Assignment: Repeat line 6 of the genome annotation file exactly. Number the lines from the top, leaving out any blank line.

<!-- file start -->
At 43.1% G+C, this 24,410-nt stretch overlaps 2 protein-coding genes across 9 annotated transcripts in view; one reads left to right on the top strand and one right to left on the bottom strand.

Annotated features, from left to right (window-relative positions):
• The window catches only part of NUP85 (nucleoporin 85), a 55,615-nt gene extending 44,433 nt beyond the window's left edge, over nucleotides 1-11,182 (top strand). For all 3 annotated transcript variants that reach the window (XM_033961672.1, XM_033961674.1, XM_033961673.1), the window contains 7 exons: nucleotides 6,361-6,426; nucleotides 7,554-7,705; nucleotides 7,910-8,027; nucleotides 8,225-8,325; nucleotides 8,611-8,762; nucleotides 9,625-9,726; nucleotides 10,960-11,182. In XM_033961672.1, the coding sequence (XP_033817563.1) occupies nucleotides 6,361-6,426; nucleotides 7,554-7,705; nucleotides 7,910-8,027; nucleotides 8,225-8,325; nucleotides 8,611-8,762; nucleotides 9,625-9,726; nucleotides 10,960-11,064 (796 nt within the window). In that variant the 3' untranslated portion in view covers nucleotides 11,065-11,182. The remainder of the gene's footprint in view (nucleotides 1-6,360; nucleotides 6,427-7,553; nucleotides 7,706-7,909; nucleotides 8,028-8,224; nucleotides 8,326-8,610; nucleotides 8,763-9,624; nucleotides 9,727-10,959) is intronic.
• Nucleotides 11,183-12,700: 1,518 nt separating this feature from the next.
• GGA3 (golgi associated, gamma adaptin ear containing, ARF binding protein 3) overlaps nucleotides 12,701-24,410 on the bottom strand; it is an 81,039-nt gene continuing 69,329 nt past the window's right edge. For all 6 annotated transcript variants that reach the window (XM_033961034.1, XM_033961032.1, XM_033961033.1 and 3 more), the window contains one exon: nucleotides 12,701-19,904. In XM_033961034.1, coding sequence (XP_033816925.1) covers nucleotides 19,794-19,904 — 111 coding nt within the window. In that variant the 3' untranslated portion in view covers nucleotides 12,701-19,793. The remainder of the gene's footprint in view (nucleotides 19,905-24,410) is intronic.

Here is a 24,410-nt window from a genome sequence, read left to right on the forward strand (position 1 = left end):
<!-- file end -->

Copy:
Here is a 24,410-nt window from a genome sequence, read left to right on the forward strand (position 1 = left end):